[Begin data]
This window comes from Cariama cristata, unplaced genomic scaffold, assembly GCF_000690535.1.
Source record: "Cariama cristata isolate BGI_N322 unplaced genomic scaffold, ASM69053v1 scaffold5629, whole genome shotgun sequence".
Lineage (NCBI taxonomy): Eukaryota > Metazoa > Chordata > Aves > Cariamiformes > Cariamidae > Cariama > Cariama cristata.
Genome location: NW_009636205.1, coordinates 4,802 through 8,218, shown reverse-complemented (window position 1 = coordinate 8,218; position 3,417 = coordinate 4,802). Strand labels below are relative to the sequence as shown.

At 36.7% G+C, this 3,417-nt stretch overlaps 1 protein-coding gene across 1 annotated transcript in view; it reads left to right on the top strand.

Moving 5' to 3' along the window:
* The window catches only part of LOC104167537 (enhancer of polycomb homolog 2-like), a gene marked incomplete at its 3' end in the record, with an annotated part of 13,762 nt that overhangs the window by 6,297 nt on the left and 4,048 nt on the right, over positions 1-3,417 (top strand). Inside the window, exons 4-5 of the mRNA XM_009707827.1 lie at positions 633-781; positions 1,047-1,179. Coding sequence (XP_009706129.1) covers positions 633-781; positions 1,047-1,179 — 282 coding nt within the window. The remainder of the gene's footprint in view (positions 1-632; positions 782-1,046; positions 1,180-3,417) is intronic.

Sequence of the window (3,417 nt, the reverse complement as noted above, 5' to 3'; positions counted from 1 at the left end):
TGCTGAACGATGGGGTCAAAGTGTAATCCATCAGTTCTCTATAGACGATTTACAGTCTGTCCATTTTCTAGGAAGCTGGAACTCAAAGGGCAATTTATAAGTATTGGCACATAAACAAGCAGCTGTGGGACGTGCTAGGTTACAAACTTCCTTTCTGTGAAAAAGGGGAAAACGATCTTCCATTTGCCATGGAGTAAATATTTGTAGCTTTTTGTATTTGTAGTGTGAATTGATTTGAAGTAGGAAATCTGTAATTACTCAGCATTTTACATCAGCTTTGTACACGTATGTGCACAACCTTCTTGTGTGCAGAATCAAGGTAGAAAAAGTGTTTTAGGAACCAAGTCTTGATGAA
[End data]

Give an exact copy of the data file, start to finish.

This window comes from Cariama cristata, unplaced genomic scaffold, assembly GCF_000690535.1.
Source record: "Cariama cristata isolate BGI_N322 unplaced genomic scaffold, ASM69053v1 scaffold5629, whole genome shotgun sequence".
Lineage (NCBI taxonomy): Eukaryota > Metazoa > Chordata > Aves > Cariamiformes > Cariamidae > Cariama > Cariama cristata.
Genome location: NW_009636205.1, coordinates 4,802 through 8,218, shown reverse-complemented (window position 1 = coordinate 8,218; position 3,417 = coordinate 4,802). Strand labels below are relative to the sequence as shown.

At 36.7% G+C, this 3,417-nt stretch overlaps 1 protein-coding gene across 1 annotated transcript in view; it reads left to right on the top strand.

Moving 5' to 3' along the window:
* The window catches only part of LOC104167537 (enhancer of polycomb homolog 2-like), a gene marked incomplete at its 3' end in the record, with an annotated part of 13,762 nt that overhangs the window by 6,297 nt on the left and 4,048 nt on the right, over positions 1-3,417 (top strand). Inside the window, exons 4-5 of the mRNA XM_009707827.1 lie at positions 633-781; positions 1,047-1,179. Coding sequence (XP_009706129.1) covers positions 633-781; positions 1,047-1,179 — 282 coding nt within the window. The remainder of the gene's footprint in view (positions 1-632; positions 782-1,046; positions 1,180-3,417) is intronic.

Sequence of the window (3,417 nt, the reverse complement as noted above, 5' to 3'; positions counted from 1 at the left end):
TGCTGAACGATGGGGTCAAAGTGTAATCCATCAGTTCTCTATAGACGATTTACAGTCTGTCCATTTTCTAGGAAGCTGGAACTCAAAGGGCAATTTATAAGTATTGGCACATAAACAAGCAGCTGTGGGACGTGCTAGGTTACAAACTTCCTTTCTGTGAAAAAGGGGAAAACGATCTTCCATTTGCCATGGAGTAAATATTTGTAGCTTTTTGTATTTGTAGTGTGAATTGATTTGAAGTAGGAAATCTGTAATTACTCAGCATTTTACATCAGCTTTGTACACGTATGTGCACAACCTTCTTGTGTGCAGAATCAAGGTAGAAAAAGTGTTTTAGGAACCAAGTCTTGATGAA